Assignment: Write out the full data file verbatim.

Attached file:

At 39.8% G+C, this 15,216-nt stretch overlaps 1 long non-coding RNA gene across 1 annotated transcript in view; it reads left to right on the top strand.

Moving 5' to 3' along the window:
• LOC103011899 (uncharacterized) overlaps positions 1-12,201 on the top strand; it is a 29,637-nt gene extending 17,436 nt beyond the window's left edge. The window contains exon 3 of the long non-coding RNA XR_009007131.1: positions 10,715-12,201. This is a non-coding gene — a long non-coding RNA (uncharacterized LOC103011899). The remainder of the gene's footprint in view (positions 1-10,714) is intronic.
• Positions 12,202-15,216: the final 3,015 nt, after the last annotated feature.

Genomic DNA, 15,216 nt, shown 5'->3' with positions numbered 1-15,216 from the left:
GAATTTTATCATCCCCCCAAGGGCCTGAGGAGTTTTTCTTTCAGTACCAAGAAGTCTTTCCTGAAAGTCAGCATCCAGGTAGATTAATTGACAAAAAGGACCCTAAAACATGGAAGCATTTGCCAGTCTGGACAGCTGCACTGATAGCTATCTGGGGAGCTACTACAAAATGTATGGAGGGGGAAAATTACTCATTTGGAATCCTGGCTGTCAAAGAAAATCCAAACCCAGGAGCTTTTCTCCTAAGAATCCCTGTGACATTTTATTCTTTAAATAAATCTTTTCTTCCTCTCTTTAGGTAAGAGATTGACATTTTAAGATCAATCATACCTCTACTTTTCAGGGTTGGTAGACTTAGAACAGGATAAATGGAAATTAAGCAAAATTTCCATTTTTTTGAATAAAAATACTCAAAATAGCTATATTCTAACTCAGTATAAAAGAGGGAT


At 39.8% G+C, this 15,216-nt stretch overlaps 1 long non-coding RNA gene across 1 annotated transcript in view; it reads left to right on the top strand.

Moving 5' to 3' along the window:
• LOC103011899 (uncharacterized) overlaps positions 1-12,201 on the top strand; it is a 29,637-nt gene extending 17,436 nt beyond the window's left edge. The window contains exon 3 of the long non-coding RNA XR_009007131.1: positions 10,715-12,201. This is a non-coding gene — a long non-coding RNA (uncharacterized LOC103011899). The remainder of the gene's footprint in view (positions 1-10,714) is intronic.
• Positions 12,202-15,216: the final 3,015 nt, after the last annotated feature.

Genomic DNA, 15,216 nt, shown 5'->3' with positions numbered 1-15,216 from the left:
GAATTTTATCATCCCCCCAAGGGCCTGAGGAGTTTTTCTTTCAGTACCAAGAAGTCTTTCCTGAAAGTCAGCATCCAGGTAGATTAATTGACAAAAAGGACCCTAAAACATGGAAGCATTTGCCAGTCTGGACAGCTGCACTGATAGCTATCTGGGGAGCTACTACAAAATGTATGGAGGGGGAAAATTACTCATTTGGAATCCTGGCTGTCAAAGAAAATCCAAACCCAGGAGCTTTTCTCCTAAGAATCCCTGTGACATTTTATTCTTTAAATAAATCTTTTCTTCCTCTCTTTAGGTAAGAGATTGACATTTTAAGATCAATCATACCTCTACTTTTCAGGGTTGGTAGACTTAGAACAGGATAAATGGAAATTAAGCAAAATTTCCATTTTTTTGAATAAAAATACTCAAAATAGCTATATTCTAACTCAGTATAAAAGAGGGAT